Peter MacDonald (computer programmer)

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For other people named Peter MacDonald, see Peter MacDonald (disambiguation).

Peter MacDonald is a Canadian software engineer, best known as the creator of Softlanding Linux System (SLS), widely regarded as the first complete Linux distribution.[1] Some of his work served as a foundation of Wine. He also created the Tcl web browser BrowseX, and the PDQI suite of Tcl utilities.

Biography[edit]

Peter Charles MacDonald was born in Victoria, British Columbia on June 28, 1957. He graduated from the Computer Science program of the University of Victoria with a BSc (1989) and MSc (1996, master's thesis: Decomposing the Linux Kernel into Dynamically Loadable Modules).[2]

SLS[edit]

MacDonald co-developed early features of the Linux kernel in the early 1990s, including shared libraries, pseudo terminals, the select call and virtual consoles.[3][4][5] He announced Softlanding Linux System (SLS), the first standalone Linux install, for testing in August 1992 (on 15 floppy disks),[6] and for general release in October 1992 (recommending at least 10 MB of disk space).[7]

SLS became popular, but also drew criticism. MacDonald was criticized for trying to make money on free software, but defended by Linus Torvalds.[5] Two of the early Linux distributions were made specifically in reaction to SLS, Ian Murdock's Debian to compensate for SLS's bugs, and Patrick Volkerding's Slackware to include installer patches which weren't added to SLS, and which MacDonald wouldn't allow Volkerding to distribute independently.[8][9][10]

Other software[edit]

The initial 1993 Wine Windows emulator was based on Tcl/Tk windowing functions MacDonald wrote (though later rewritten as direct Xlib calls).[11]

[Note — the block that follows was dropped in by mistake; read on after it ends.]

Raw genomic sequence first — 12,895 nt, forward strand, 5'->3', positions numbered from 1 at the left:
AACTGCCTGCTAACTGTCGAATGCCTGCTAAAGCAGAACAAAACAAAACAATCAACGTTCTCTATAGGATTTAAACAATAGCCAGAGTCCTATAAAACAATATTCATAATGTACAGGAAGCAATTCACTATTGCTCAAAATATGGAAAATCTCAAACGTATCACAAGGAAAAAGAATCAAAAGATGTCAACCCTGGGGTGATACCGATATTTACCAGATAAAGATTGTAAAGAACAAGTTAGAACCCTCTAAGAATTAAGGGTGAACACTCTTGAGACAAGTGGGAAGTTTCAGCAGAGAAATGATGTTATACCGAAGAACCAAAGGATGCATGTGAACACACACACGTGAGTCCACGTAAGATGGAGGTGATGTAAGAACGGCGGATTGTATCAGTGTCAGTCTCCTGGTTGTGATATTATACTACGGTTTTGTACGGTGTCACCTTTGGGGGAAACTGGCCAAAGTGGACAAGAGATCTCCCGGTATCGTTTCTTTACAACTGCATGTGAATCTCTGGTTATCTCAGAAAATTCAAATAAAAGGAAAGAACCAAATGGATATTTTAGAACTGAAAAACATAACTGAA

MacDonald founded BrowseX Systems in 1999,[12] and put out version 1.0 of BrowseX, an open source Tcl-based cross-platform web browser, meant to be smaller and faster than Netscape.[13][14] The last update of BrowseX was in 2003; the company was renamed to PDQ Interfaces Inc., and put out a set of various TCL based utilities.[12][15]

Jsish: a javascript interpreter with builtin sqlite, json, websocket, and zvfs support.[16]

References[edit]

  1. ^ "Linux Distributions", Apr 01, 1994, Linux Journal, Retrieved 2011-09-27.
  2. ^ "Peter MacDonald", PDQI Staff page. Retrieved 2011-09-27.
  3. ^ "Linux-Activists" mailing list, 1991. Retrieved 2011-09-27.
  4. ^ "Linux-Activists" mailing list, 1992. Retrieved 2011-09-27.
  5. ^ a b "The Choice of a GNU Generation: An Interview With Linus Torvalds", Originally published late 1993 in Meta Magazine. By Mike Linksvayer. Retrieved 2011-09-27.
  6. ^ "SLS: now available (for testers)", SLS first announcement - Newsgroup: comp.os.linux, August 15, 1992. Retrieved 2011-09-27.
  7. ^ "Linux Timeline", Linux Journal, May 31, 2006. Retrieved 2011-09-27.
  8. ^ "The Ultimate Distro", by Glyn Moody, Linux Journal, December 27, 2006. Retrieved 2011-09-27.
  9. ^ "Interview with Patrick Volkerding", by Phil Hughes, Linux Journal, April 1, 1994. Retrieved 2011-09-27.
  10. ^ Linux Bible 2010 Edition: Boot Up to Ubuntu, Fedora, KNOPPIX, Debian, openSUSE, and 13 Other Distributions, by Christopher Negus, Wiley, 2009, ISBN 978-0-470-48505-7, p.528. Retrieved 2011-09-27.
  11. ^ "Wine History", WineHQ. Retrieved 2011-09-27.
  12. ^ a b "BrowseX Home Page". Retrieved 2011-09-27.
  13. ^ "BrowseX Systems Inc. announces Beta Release 1.0.x of BrowseX", BrowseX Systems Inc., Sept 26, 2000. Retrieved 2011-09-27.
  14. ^ "BrowseX - A Viable Alternative", review by Steve Coe, Canada Computes, Oct 04, 2000. Archived at the Internet Archive. Retrieved 2011-09-27.
  15. ^ "PDQI Home Page" Retrieved 2011-09-27.
  16. ^ "Jsish". Retrieved 2014-04-30.